Why did Japan decide to bomb Pearl Harbor?

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To increase Japan's expansionism, it was perceived the neutralizing the United States naval threat had to be accomplished.  The perception was that the United States, in the midst of a challenging economic depression, would not respond with force and would be crushed by the attack.  The element of surprise was with the Japanese.  These motives of expansionist desires in the Pacific Rim and the perceived ability to silence the United States played into the Japanese desire to bomb the United States.  Pearl Harbor seemed to be the perfect target because of its close proximity to Japan and a small distance for bombers to travel, and that military support would not be able to get to the island from the mainland in time.

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The overall reason for this is that Japan wanted to have an empire in East Asia.  They needed the empire as a source for raw materials and as a place for excess population to go and live.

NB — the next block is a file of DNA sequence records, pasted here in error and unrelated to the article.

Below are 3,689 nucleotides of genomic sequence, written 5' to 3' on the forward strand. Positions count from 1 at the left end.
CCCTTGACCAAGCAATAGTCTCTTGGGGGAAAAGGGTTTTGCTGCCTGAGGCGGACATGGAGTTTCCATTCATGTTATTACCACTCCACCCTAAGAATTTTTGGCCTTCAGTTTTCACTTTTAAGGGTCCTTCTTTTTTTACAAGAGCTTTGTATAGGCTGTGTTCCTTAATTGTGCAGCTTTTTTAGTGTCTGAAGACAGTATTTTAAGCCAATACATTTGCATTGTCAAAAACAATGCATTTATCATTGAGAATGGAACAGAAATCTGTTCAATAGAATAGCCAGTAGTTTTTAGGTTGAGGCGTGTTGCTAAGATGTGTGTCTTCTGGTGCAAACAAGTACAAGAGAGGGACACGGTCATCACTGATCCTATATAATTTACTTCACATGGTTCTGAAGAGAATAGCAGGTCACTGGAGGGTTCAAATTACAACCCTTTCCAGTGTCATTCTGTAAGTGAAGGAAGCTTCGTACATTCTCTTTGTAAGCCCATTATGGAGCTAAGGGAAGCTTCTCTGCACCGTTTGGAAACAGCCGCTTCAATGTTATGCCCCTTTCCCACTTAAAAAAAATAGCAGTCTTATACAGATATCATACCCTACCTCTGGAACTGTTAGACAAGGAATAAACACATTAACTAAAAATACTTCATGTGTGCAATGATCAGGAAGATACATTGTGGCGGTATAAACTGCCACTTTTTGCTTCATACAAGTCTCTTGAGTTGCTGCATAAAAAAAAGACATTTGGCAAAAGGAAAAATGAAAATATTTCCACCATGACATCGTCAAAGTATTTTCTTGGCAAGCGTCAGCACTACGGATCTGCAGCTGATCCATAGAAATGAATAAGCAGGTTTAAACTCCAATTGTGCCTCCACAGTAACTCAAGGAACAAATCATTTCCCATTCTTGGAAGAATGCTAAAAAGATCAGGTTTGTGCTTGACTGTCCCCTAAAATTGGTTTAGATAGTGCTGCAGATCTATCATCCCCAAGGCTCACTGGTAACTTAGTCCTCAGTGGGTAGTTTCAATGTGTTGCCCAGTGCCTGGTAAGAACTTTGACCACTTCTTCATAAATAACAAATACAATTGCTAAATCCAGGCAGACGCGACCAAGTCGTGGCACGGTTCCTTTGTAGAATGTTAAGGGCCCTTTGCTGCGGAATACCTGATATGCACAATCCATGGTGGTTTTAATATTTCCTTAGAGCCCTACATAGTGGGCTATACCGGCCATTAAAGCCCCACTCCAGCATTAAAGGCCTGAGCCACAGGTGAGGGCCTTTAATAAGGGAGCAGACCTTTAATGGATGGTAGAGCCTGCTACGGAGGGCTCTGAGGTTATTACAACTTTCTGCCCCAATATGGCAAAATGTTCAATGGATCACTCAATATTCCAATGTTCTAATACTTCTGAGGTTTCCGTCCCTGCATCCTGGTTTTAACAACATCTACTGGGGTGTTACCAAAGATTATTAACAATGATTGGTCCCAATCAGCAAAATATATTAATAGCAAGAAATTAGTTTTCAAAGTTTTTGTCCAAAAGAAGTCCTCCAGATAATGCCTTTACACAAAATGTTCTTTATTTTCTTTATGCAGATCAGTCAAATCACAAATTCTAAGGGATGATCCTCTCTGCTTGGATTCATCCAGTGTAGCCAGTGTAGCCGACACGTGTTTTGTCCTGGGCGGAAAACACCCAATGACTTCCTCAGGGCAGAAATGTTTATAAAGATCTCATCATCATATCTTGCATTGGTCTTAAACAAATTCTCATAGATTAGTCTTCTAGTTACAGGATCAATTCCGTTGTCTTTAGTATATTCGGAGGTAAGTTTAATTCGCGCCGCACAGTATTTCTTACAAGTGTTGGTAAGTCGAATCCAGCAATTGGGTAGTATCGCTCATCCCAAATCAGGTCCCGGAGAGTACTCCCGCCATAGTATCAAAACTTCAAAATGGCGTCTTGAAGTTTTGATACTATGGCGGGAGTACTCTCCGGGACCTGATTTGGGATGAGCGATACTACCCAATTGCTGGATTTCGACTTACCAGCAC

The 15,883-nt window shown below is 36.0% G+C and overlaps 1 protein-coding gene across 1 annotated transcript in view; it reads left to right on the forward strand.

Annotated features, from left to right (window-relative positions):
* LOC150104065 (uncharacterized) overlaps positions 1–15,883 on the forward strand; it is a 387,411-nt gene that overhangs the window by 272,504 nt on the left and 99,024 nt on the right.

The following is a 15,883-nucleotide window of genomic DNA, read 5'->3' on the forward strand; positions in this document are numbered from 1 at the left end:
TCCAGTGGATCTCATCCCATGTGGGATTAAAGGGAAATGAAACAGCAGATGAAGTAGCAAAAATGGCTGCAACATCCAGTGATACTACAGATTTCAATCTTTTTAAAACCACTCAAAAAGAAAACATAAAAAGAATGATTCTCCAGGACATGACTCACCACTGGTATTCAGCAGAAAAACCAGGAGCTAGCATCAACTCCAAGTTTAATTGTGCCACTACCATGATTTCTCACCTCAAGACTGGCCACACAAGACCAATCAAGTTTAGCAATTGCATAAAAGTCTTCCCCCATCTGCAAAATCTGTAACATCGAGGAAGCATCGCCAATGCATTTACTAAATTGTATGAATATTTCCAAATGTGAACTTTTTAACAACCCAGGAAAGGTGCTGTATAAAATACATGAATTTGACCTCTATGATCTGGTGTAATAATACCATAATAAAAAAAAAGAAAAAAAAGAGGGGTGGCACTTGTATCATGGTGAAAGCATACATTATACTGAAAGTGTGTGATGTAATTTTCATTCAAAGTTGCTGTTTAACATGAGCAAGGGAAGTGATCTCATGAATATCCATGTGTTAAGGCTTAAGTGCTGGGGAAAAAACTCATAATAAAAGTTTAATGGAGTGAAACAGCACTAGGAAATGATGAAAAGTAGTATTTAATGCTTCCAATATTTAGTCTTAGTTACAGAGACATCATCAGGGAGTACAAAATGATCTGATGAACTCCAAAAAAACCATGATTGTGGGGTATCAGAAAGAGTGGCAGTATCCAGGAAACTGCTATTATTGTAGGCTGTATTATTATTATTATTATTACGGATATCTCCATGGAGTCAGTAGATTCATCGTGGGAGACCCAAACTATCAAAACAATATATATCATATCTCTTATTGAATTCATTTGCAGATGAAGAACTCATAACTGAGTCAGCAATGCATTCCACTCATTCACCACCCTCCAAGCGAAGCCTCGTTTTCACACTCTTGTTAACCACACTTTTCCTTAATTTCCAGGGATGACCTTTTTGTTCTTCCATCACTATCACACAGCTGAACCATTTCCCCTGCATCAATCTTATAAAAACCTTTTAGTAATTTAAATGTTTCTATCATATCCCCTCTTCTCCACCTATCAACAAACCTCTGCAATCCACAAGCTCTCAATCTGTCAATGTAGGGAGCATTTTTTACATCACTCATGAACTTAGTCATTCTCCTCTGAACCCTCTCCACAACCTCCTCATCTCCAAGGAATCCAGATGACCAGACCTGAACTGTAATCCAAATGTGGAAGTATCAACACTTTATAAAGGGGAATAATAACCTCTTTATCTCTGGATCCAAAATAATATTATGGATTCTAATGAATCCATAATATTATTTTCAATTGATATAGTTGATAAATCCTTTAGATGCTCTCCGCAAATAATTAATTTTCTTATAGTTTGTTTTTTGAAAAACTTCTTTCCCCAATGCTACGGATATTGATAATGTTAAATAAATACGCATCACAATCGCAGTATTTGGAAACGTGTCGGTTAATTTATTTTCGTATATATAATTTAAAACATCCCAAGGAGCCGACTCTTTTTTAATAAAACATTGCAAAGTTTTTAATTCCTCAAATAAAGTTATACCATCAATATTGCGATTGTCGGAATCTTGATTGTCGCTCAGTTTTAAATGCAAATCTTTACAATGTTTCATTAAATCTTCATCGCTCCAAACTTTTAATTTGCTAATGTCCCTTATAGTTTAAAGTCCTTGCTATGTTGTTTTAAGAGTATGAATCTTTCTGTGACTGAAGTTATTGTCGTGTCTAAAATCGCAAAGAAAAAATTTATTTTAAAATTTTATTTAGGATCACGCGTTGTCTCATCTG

The Japanese believed that the US would try to stop them from taking this empire and so they felt they would need to neutralize the US fleet to give them time to capture the empire.

When the US stopped selling them oil in 1941, they felt that they had to move soon before their stocks of oil ran too low.  That is why they chose to attack Pearl Harbor -- to neutralize the US fleet so they could win an empire before their oil supplies ran out.

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